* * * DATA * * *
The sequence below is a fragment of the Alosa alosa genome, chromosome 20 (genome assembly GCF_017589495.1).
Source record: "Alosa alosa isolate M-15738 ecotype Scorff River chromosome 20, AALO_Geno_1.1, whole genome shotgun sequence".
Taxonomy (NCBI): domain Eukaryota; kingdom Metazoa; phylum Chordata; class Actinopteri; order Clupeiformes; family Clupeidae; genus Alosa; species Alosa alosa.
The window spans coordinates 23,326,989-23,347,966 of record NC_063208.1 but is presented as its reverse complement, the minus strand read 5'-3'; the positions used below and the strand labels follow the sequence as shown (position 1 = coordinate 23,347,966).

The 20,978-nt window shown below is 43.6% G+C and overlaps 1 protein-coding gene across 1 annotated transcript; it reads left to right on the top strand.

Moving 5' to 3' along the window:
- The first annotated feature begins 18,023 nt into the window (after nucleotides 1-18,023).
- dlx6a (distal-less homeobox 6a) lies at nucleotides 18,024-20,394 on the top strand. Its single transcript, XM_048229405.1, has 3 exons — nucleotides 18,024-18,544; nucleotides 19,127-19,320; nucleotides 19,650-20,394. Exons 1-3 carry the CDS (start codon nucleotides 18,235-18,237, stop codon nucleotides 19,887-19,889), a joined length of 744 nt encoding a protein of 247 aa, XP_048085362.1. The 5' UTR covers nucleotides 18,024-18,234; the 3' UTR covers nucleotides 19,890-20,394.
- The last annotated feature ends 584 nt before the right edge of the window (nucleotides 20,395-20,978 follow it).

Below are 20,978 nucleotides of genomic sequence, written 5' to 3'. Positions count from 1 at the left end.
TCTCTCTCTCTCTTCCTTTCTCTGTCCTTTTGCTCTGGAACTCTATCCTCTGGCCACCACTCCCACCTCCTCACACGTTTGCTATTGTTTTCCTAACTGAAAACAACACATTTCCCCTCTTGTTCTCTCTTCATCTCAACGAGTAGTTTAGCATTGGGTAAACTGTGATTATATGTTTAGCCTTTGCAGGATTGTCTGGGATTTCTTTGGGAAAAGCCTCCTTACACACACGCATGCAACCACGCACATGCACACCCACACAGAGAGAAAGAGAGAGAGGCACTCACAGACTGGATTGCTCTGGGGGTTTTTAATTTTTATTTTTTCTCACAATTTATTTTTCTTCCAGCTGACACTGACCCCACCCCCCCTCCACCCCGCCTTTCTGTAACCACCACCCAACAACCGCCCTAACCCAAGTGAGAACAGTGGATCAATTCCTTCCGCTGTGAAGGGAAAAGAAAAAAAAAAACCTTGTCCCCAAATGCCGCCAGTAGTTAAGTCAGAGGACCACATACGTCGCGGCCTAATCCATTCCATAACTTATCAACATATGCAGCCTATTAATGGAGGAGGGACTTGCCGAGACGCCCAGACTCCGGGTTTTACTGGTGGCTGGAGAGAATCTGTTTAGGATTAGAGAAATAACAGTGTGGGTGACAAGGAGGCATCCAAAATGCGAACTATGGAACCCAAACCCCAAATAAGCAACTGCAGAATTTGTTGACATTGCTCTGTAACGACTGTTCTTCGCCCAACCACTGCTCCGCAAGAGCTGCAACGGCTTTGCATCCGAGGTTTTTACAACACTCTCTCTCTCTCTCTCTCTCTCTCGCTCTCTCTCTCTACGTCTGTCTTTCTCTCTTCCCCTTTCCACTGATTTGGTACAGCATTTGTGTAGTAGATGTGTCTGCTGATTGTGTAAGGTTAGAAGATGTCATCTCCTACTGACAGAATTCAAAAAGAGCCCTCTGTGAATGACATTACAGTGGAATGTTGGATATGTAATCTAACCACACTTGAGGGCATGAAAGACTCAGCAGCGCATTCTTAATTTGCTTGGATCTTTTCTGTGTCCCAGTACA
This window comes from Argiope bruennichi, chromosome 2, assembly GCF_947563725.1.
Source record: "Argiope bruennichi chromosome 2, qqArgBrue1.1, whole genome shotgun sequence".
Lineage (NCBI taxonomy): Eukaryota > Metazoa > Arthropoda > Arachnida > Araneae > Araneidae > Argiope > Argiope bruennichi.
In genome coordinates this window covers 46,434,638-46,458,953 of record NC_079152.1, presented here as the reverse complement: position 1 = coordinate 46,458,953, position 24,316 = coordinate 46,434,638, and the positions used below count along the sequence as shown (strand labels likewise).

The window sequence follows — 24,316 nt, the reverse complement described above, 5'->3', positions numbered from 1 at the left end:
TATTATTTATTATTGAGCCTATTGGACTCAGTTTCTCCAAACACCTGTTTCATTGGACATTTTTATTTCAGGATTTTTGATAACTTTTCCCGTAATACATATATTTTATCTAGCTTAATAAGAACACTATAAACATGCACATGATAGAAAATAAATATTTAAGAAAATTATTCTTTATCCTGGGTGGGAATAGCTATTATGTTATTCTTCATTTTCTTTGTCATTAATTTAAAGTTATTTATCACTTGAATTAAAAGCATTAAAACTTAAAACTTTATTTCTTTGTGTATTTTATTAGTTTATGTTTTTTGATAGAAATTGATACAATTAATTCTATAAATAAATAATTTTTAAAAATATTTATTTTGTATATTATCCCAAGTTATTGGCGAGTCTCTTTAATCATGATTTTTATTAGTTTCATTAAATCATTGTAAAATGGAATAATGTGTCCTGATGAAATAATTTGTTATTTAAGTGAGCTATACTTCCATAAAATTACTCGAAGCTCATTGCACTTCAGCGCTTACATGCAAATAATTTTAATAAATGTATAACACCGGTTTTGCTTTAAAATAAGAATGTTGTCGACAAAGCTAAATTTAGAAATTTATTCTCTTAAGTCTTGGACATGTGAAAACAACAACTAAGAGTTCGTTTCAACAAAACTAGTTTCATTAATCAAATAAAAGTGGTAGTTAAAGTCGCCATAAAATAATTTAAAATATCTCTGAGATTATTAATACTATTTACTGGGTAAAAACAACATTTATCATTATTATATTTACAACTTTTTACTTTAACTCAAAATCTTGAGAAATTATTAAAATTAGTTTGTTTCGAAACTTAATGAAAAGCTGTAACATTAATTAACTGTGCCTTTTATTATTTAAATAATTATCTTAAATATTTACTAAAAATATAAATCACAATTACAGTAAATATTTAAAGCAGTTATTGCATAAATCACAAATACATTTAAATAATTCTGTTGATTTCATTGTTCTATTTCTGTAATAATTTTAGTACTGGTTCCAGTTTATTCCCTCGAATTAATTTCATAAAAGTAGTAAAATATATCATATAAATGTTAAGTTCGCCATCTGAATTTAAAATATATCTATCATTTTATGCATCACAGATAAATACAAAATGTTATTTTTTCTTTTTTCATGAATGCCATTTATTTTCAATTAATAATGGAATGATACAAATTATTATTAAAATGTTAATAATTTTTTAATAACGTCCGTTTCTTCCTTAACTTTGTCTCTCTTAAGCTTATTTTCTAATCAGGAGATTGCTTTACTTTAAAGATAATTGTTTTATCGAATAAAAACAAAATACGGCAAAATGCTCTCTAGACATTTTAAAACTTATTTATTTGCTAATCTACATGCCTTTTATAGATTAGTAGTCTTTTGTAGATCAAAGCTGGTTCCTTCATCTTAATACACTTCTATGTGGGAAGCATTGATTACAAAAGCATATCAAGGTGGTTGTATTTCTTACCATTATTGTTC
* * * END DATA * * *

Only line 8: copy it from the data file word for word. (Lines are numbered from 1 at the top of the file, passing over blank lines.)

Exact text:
- dlx6a (distal-less homeobox 6a) lies at nucleotides 18,024-20,394 on the top strand. Its single transcript, XM_048229405.1, has 3 exons — nucleotides 18,024-18,544; nucleotides 19,127-19,320; nucleotides 19,650-20,394. Exons 1-3 carry the CDS (start codon nucleotides 18,235-18,237, stop codon nucleotides 19,887-19,889), a joined length of 744 nt encoding a protein of 247 aa, XP_048085362.1. The 5' UTR covers nucleotides 18,024-18,234; the 3' UTR covers nucleotides 19,890-20,394.